You can look at this in two ways. There’s the holding company model, which is, we’re under one flag but it’s completely different operations. And there’s another, which is, we’re going to take a best practice and be able to scale that repeatedly. That’s the game we want to be in. That brings with it a host of other requirements as to what you do with your technology and your systems and the level to which you’re going to integrate. We have a pretty aggressive plan to integrate and standardize across our strategic platforms.
“We had a pretty aggressive plan”
The second is speed. These things take so much organizational focus regardless of whether you give them a 3 years or 5 years. We don’t want to be in this focused area for the next decade. We want to get through it. And so, we had a pretty aggressive plan to say, ‘this is what we’re going to do. This is how we’re going to do it and we’re going to do it well. But we’re doing it quite fast so that we can get beyond that and start getting to the benefits.
There’s a big upfront investment, obviously, in the technology, the people, and the effort required to do this. There’s also a lot of value on the backend once you start to say, ‘we’re standardizing. We’re rationalizing applications. We’re simplifying our processes. We’re integrating across the continuum.’
And as those things come into value, you want to get there as quickly as you can. The organization only has so much attention span you can devote to these things. And if you drag them out for too long, it feels like a perpetual thing. And so, we wanted to get in there, be really focused and go quickly while still making sure we’re doing it well.
Aligning with leadership
Gamble: When you set a goal to standardize across the platforms, I imagine that has to be introduced pretty early.
Joseph: It goes. On day 1, we were planning how we thought we would go about this and aligning with our leadership team and with our board to gain a shared understanding of what we want to be, what are our goals, how we want to go after integration, what level of quality standard we want to see, and how we were going to take the best practices of care pathways across our entire system and make those the standard.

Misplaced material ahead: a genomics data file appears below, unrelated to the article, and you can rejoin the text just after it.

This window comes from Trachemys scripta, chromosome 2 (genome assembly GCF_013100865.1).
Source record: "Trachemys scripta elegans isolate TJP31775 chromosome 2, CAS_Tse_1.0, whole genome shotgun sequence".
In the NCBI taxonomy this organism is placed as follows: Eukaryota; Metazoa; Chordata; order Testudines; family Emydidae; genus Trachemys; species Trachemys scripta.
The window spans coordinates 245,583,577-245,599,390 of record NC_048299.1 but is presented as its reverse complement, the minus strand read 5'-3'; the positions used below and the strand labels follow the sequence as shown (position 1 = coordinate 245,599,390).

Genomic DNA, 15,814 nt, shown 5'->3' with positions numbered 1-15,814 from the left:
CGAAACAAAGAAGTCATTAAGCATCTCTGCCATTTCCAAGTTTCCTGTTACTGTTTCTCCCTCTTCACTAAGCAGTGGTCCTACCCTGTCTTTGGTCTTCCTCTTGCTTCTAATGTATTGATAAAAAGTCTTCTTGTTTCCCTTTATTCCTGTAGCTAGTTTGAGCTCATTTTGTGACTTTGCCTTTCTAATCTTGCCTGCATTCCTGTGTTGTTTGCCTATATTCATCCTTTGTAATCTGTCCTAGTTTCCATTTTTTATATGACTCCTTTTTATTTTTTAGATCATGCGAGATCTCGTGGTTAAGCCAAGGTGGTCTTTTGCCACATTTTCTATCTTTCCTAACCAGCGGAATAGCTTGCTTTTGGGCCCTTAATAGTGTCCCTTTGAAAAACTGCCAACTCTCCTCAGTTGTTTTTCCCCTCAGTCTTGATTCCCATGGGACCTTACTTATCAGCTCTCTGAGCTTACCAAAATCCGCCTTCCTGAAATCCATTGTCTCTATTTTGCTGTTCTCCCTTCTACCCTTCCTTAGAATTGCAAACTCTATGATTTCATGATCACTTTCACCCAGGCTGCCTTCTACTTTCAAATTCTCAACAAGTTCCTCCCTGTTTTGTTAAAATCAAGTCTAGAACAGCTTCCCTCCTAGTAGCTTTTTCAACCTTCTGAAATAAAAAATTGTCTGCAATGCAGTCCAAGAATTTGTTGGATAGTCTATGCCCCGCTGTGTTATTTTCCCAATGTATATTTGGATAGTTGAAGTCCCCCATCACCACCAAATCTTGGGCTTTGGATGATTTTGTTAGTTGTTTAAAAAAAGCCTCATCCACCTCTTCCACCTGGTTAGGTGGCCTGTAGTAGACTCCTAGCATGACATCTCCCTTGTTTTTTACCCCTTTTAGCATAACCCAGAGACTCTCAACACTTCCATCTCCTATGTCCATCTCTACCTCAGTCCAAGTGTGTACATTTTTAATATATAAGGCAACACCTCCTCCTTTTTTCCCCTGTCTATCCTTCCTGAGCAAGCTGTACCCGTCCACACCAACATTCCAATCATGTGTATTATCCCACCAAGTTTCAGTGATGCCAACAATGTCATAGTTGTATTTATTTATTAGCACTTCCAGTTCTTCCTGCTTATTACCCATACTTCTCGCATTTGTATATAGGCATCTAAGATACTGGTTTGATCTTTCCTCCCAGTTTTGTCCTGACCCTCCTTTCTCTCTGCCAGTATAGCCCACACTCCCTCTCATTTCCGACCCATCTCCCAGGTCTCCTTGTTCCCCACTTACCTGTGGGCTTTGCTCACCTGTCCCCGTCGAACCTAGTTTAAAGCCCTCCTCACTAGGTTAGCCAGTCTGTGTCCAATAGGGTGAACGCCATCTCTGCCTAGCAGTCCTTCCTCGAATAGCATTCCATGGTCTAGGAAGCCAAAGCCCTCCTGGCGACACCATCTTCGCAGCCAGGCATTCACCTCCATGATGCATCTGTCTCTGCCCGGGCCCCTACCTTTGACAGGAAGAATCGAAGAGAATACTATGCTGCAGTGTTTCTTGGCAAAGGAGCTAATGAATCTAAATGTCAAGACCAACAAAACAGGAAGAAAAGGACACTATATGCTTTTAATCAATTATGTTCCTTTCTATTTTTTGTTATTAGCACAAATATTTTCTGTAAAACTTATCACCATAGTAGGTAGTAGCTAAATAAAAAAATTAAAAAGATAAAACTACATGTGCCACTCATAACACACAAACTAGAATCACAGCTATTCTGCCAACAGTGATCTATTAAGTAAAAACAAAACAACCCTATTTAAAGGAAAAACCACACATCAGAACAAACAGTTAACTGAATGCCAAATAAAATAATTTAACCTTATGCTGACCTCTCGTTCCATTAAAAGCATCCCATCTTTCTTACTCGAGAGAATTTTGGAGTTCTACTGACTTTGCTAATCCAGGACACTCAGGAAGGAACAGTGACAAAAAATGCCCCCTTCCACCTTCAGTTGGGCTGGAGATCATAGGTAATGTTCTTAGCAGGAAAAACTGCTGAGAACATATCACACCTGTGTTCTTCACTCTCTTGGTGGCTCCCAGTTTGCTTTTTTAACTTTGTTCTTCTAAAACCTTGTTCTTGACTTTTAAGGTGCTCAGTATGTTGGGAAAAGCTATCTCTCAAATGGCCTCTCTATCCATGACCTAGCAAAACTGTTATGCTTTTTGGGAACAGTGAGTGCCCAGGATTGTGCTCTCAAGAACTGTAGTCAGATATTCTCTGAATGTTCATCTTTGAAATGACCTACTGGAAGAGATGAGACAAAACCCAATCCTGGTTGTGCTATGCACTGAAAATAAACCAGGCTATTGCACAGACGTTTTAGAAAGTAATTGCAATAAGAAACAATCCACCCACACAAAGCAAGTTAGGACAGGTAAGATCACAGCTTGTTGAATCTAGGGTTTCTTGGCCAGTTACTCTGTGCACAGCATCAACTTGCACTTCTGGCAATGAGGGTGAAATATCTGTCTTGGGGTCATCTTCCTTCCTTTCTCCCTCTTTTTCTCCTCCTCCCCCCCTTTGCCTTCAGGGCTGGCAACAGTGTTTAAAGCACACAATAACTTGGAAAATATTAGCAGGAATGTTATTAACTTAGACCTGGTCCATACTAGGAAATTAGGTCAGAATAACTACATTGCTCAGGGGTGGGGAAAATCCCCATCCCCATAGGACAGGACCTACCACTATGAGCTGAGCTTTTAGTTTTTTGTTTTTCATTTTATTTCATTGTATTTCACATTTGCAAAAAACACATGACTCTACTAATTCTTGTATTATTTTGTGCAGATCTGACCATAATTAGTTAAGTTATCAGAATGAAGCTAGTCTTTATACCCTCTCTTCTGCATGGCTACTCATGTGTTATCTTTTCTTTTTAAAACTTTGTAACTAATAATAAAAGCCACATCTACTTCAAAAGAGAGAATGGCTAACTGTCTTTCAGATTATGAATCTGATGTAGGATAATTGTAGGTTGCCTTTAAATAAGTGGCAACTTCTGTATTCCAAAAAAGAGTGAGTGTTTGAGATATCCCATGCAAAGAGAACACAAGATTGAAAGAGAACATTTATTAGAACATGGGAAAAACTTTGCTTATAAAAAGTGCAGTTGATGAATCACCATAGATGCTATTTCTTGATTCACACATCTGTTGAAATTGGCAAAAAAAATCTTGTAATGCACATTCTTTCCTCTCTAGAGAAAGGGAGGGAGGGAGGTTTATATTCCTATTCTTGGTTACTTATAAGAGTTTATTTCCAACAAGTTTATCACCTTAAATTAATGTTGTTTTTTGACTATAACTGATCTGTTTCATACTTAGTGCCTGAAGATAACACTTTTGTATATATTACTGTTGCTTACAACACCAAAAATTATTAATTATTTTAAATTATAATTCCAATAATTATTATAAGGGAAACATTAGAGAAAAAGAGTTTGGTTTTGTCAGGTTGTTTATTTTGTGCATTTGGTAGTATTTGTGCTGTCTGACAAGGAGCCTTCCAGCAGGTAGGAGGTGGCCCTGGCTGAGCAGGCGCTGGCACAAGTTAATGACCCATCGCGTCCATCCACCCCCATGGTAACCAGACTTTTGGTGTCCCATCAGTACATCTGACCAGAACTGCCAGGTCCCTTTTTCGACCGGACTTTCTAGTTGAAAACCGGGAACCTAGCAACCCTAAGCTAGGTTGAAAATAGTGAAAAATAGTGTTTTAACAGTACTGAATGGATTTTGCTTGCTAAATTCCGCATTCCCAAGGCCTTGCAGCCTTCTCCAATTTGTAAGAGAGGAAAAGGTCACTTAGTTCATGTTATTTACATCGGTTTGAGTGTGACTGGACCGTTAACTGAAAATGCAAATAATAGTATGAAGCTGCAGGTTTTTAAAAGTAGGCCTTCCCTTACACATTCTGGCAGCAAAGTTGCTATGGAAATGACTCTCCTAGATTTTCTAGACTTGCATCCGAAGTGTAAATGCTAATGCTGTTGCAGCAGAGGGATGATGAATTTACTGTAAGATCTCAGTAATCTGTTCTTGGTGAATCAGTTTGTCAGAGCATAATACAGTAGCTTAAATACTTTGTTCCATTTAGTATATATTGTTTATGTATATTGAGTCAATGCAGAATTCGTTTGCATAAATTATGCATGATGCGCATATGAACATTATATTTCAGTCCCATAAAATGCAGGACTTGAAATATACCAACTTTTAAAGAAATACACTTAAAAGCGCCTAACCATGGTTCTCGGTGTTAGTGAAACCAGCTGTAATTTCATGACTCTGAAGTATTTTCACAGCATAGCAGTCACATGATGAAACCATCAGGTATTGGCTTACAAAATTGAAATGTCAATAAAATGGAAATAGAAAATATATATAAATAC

“Pockets of excellence”
When you think about that, you see that there are pockets of excellence all over the place. It’s not like one organization has all the good stuff and one organization doesn’t. You have to bring that together. And what you’ll see across the healthcare industry most often are organizations that don’t have that common foundation to build on. You can’t scale those ideas because implementing the way you do it in one organization won’t necessarily work in another. It’s the old adage, if you’ve seen one healthcare organization, you’ve seen one healthcare organization. And that doesn’t work to scale practices or processes or data collection or analytics, because if it worked here, you have to retrofit that somewhere else, which is what a lot of people are dealing with today.
Variation and chaos
For us to make this work — and for M&A in general to work — you have to have that common foundation, almost like a franchise model where you say, these are the standards. Not to say everything is exactly the same, but the core business or the core clinical systems or functions all work this way. When we find a better way, we’re going to do all those together and we can make that change together versus having that variation. Anybody who studies this knows variation is the killer to efficiency because if you have too much variation, you wind up with a level of chaos.
That’s hard, because healthcare is ripe with lots of independently minded folks who might say, ‘I have this figured out.’ Getting those shared, agreed upon, and moved forward with the technology to support the process change is really the game.
The “broken squares” game
Gamble: It’s interesting because you have to be able to see the big picture, but you have to see the little pictures as well, if that makes sense. I’m sure that can be challenging in the beginning.
Joseph: Absolutely. We have an analogy. We call it the broken squares game. Sometimes you can see your piece of the puzzle, but you don’t necessarily see the big picture. As a leader, it’s about helping our entire team, all 64,000 people, start to see they’re a part of the game, but also to be able to see the big picture. Once you take on that perspective, it’s a little bit easier to think about where we’re headed and how we’re going there together.
It’s a very exciting thing to do, but it’s also a bit daunting sometimes to think of the amount of work and the amount of change that we needed to go through as an organization to get there. But it’s for the right reasons and it’s the right type of change. It’s change that’s moving us forward in a positive direction. We’re going to harness that energy as much as we can and get to that new destination as quickly as we can.
Digital Services (IT and IS organizations rebranded)